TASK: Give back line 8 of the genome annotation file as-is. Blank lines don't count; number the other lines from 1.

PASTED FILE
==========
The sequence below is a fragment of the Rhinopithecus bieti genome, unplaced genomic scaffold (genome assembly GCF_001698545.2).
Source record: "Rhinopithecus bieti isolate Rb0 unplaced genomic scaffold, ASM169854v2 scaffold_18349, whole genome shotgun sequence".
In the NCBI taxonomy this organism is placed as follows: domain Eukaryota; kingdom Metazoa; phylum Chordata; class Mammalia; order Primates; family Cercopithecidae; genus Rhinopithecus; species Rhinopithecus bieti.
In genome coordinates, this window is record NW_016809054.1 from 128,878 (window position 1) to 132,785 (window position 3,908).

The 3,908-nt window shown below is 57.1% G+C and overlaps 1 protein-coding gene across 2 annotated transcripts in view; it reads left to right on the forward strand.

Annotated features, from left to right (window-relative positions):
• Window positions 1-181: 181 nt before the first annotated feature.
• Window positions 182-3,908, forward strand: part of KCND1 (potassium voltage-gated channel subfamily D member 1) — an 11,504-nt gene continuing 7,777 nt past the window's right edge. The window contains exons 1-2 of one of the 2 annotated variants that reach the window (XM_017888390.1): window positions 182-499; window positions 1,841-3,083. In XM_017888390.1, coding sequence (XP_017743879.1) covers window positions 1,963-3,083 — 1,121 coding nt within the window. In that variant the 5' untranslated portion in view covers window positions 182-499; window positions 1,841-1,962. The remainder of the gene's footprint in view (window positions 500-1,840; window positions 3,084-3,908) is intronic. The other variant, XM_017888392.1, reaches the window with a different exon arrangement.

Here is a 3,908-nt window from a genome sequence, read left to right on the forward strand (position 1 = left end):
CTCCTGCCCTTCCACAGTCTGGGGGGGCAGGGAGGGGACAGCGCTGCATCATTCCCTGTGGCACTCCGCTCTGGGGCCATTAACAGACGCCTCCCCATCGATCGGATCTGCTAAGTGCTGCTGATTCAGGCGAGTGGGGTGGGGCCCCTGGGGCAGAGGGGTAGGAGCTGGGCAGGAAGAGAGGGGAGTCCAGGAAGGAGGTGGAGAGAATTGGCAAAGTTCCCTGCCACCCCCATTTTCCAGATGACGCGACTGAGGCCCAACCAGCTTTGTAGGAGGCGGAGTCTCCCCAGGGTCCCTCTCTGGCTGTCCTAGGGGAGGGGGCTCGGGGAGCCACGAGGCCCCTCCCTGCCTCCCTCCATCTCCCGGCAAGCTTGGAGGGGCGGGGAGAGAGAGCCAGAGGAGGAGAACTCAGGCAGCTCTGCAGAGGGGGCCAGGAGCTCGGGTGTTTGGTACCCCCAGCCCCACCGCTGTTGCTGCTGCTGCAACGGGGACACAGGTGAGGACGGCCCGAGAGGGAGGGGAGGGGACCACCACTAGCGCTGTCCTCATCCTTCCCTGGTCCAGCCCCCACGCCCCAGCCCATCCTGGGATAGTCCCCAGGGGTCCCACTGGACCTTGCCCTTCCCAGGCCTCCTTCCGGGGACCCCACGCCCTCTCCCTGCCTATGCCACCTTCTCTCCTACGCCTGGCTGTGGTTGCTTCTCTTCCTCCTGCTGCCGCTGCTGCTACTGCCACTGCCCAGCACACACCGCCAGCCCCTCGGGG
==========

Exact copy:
• Window positions 182-3,908, forward strand: part of KCND1 (potassium voltage-gated channel subfamily D member 1) — an 11,504-nt gene continuing 7,777 nt past the window's right edge. The window contains exons 1-2 of one of the 2 annotated variants that reach the window (XM_017888390.1): window positions 182-499; window positions 1,841-3,083. In XM_017888390.1, coding sequence (XP_017743879.1) covers window positions 1,963-3,083 — 1,121 coding nt within the window. In that variant the 5' untranslated portion in view covers window positions 182-499; window positions 1,841-1,962. The remainder of the gene's footprint in view (window positions 500-1,840; window positions 3,084-3,908) is intronic. The other variant, XM_017888392.1, reaches the window with a different exon arrangement.